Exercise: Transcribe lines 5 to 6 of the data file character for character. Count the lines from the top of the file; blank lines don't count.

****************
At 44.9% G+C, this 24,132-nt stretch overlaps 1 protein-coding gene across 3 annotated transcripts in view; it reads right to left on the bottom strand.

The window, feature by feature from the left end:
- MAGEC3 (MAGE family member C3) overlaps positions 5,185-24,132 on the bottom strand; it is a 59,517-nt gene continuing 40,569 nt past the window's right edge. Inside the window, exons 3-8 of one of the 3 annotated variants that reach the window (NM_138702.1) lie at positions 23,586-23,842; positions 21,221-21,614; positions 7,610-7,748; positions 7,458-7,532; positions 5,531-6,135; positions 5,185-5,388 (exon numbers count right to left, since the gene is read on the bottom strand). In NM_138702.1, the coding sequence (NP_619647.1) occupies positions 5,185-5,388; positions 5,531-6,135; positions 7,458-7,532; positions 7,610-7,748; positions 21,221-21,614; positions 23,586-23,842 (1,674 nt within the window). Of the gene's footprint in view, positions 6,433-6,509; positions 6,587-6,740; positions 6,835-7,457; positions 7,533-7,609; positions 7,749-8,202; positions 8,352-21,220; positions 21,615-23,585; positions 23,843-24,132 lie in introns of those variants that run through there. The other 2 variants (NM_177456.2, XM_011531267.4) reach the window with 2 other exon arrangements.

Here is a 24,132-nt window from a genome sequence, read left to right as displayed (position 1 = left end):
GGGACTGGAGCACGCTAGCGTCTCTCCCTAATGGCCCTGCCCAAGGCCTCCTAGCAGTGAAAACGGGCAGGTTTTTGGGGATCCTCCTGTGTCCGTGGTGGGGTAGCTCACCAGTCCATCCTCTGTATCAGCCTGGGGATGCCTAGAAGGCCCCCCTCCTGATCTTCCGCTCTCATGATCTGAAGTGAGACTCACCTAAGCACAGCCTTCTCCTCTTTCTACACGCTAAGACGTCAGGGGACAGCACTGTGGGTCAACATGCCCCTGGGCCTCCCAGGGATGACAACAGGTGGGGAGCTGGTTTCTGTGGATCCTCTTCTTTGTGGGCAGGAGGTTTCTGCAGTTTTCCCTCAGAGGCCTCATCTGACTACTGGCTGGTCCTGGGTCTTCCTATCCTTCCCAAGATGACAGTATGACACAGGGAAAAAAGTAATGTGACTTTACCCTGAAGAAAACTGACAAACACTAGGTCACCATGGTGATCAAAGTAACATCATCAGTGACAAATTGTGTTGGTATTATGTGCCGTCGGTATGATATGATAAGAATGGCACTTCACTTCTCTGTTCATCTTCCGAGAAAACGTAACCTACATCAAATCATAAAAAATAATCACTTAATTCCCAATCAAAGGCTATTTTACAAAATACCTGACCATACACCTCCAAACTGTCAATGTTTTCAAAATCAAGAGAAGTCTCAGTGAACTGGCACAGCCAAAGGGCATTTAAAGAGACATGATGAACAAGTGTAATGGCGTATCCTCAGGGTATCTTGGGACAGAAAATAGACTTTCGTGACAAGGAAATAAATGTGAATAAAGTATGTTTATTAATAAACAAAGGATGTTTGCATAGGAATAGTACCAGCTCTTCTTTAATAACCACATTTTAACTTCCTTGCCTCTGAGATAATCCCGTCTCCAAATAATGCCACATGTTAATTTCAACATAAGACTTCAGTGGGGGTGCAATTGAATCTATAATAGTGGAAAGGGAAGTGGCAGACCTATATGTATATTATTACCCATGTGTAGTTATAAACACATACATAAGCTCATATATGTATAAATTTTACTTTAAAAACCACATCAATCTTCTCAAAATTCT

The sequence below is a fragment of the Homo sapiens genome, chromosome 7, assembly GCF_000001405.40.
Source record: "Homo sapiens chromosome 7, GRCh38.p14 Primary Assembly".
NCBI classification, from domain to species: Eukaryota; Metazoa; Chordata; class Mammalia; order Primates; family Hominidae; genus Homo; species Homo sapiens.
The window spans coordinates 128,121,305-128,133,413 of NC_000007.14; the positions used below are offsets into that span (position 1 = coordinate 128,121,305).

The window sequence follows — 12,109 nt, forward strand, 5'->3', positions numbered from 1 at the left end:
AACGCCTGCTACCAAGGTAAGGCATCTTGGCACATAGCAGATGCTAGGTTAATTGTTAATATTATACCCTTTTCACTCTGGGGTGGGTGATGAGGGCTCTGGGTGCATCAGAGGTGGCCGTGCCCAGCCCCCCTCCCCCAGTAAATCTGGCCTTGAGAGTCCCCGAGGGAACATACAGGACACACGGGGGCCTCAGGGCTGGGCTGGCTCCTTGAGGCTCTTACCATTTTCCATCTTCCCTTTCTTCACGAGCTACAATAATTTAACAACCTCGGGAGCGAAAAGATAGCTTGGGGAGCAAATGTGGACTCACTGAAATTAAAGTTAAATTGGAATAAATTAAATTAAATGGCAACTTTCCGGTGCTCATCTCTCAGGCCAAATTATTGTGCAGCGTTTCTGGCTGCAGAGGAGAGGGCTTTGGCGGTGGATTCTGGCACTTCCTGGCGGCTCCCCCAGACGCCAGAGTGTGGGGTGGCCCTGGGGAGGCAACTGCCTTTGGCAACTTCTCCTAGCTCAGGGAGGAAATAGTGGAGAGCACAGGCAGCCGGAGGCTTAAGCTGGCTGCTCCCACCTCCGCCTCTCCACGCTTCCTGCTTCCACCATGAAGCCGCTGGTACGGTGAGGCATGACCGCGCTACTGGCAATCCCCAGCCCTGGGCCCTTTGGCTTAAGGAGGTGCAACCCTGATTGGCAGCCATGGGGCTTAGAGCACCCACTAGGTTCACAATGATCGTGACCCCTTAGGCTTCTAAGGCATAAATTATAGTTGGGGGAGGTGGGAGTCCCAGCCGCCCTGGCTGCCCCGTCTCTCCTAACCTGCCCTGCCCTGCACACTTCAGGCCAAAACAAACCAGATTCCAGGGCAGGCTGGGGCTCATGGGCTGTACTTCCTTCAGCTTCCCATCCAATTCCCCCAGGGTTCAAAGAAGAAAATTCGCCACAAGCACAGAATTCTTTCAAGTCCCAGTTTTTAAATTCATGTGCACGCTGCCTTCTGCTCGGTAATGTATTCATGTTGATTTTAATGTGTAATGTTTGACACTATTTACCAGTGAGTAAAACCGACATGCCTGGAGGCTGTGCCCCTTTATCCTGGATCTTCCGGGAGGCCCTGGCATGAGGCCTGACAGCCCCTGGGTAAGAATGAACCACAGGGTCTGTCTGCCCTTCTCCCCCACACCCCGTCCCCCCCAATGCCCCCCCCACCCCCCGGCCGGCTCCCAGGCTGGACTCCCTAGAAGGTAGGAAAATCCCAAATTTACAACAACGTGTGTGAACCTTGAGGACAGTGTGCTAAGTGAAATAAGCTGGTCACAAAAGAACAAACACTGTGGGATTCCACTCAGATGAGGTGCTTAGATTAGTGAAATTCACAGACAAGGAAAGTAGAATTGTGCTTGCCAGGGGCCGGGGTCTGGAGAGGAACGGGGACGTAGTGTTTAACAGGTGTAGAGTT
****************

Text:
GGGACTGGAGCACGCTAGCGTCTCTCCCTAATGGCCCTGCCCAAGGCCTCCTAGCAGTGAAAACGGGCAGGTTTTTGGGGATCCTCCTGTGTCCGTGGTGGGGTAGCTCACCAGTCCATCCTCTGTATCAGCCTGGGGATGCCTAGAAGGCCCCCCTCCTGATCTTCCGCTCTCATGATCTGAAGTGAGACTCACCTAAGCACAGCCTTCTCCTCTTTCTACACGCTAAGACGTCAGGGGACAGCACTGTGGGTCAACATGCCCCTGGGCCTCCCAGGGATGACAACAGGTGGGGAGCTGGTTTCTGTGGATCCTCTTCTTTGTGGGCAGGAGGTTTCTGCAGTTTTCCCTCAGAGGCCTCATCTGACTACTGGCTGGTCCTGGGTCTTCCTATCCTTCCCAAGATGACAGTATGACACAGGGAAAAAAGTAATGTGACTTTACCCTGAAGAAAACTGACAAACACTAGGTCACCATGGTGATCAAAGTAACATCATCAGTGACAAATTGTGTTGGTATTATGTGCCGTCGGTATGATATGATAAGAATGGCACTTCACTTCTCTGTTCATCTTCCGAGAAAACGTAACCTACATCAAATCATAAAAAATAATCACTTAATTCCCAATCAAAGGCTATTTTACAAAATACCTGACCATACACCTCCAAACTGTCAATGTTTTCAAAATCAAGAGAAGTCTCAGTGAACTGGCACAGCCAAAGGGCATTTAAAGAGACATGATGAACAAGTGTAATGGCGTATCCTCAGGGTATCTTGGGACAGAAAATAGACTTTCGTGACAAGGAAATAAATGTGAATAAAGTATGTTTATTAATAAACAAAGGATGTTTGCATAGGAATAGTACCAGCTCTTCTTTAATAACCACATTTTAACTTCCTTGCCTCTGAGATAATCCCGTCTCCAAATAATGCCACATGTTAATTTCAACATAAGACTTCAGTGGGGGTGCAATTGAATCTATAATAGTGGAAAGGGAAGTGGCAGACCTATATGTATATTATTACCCATGTGTAGTTATAAACACATACATAAGCTCATATATGTATAAATTTTACTTTAAAAACCACATCAATCTTCTCAAAATTCT

The sequence below is a fragment of the Homo sapiens genome, chromosome 7, assembly GCF_000001405.40.